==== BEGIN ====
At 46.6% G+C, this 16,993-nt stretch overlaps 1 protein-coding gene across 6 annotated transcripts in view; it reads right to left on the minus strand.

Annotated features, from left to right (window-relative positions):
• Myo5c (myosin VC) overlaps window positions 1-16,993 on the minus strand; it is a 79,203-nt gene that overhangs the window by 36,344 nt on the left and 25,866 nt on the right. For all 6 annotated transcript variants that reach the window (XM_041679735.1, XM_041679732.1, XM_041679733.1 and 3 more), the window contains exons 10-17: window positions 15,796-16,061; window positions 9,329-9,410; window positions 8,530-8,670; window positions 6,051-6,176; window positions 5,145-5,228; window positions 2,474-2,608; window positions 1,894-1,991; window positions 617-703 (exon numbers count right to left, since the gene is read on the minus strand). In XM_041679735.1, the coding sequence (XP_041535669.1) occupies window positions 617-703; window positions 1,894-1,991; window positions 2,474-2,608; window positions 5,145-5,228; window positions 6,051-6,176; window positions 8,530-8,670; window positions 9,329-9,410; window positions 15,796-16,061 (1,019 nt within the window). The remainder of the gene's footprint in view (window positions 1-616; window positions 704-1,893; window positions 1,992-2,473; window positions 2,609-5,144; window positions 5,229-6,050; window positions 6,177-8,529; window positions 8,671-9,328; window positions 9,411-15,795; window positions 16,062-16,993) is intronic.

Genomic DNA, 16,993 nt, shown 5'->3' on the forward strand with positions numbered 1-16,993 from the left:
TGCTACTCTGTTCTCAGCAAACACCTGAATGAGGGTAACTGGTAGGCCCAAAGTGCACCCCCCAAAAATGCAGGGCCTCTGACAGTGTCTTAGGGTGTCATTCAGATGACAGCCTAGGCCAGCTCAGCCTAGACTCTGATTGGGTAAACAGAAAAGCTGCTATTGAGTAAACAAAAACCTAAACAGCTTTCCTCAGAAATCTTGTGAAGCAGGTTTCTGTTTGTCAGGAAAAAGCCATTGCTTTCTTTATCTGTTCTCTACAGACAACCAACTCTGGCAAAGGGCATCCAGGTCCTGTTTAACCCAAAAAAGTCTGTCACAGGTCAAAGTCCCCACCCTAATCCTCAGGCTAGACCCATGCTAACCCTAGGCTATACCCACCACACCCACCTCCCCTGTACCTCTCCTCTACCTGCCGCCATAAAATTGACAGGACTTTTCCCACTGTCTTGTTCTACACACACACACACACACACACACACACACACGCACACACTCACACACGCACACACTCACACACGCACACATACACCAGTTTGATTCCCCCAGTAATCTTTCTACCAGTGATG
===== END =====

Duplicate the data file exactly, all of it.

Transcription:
At 46.6% G+C, this 16,993-nt stretch overlaps 1 protein-coding gene across 6 annotated transcripts in view; it reads right to left on the minus strand.

Annotated features, from left to right (window-relative positions):
• Myo5c (myosin VC) overlaps window positions 1-16,993 on the minus strand; it is a 79,203-nt gene that overhangs the window by 36,344 nt on the left and 25,866 nt on the right. For all 6 annotated transcript variants that reach the window (XM_041679735.1, XM_041679732.1, XM_041679733.1 and 3 more), the window contains exons 10-17: window positions 15,796-16,061; window positions 9,329-9,410; window positions 8,530-8,670; window positions 6,051-6,176; window positions 5,145-5,228; window positions 2,474-2,608; window positions 1,894-1,991; window positions 617-703 (exon numbers count right to left, since the gene is read on the minus strand). In XM_041679735.1, the coding sequence (XP_041535669.1) occupies window positions 617-703; window positions 1,894-1,991; window positions 2,474-2,608; window positions 5,145-5,228; window positions 6,051-6,176; window positions 8,530-8,670; window positions 9,329-9,410; window positions 15,796-16,061 (1,019 nt within the window). The remainder of the gene's footprint in view (window positions 1-616; window positions 704-1,893; window positions 1,992-2,473; window positions 2,609-5,144; window positions 5,229-6,050; window positions 6,177-8,529; window positions 8,671-9,328; window positions 9,411-15,795; window positions 16,062-16,993) is intronic.

Genomic DNA, 16,993 nt, shown 5'->3' on the forward strand with positions numbered 1-16,993 from the left:
TGCTACTCTGTTCTCAGCAAACACCTGAATGAGGGTAACTGGTAGGCCCAAAGTGCACCCCCCAAAAATGCAGGGCCTCTGACAGTGTCTTAGGGTGTCATTCAGATGACAGCCTAGGCCAGCTCAGCCTAGACTCTGATTGGGTAAACAGAAAAGCTGCTATTGAGTAAACAAAAACCTAAACAGCTTTCCTCAGAAATCTTGTGAAGCAGGTTTCTGTTTGTCAGGAAAAAGCCATTGCTTTCTTTATCTGTTCTCTACAGACAACCAACTCTGGCAAAGGGCATCCAGGTCCTGTTTAACCCAAAAAAGTCTGTCACAGGTCAAAGTCCCCACCCTAATCCTCAGGCTAGACCCATGCTAACCCTAGGCTATACCCACCACACCCACCTCCCCTGTACCTCTCCTCTACCTGCCGCCATAAAATTGACAGGACTTTTCCCACTGTCTTGTTCTACACACACACACACACACACACACACACACACGCACACACTCACACACGCACACACTCACACACGCACACATACACCAGTTTGATTCCCCCAGTAATCTTTCTACCAGTGATG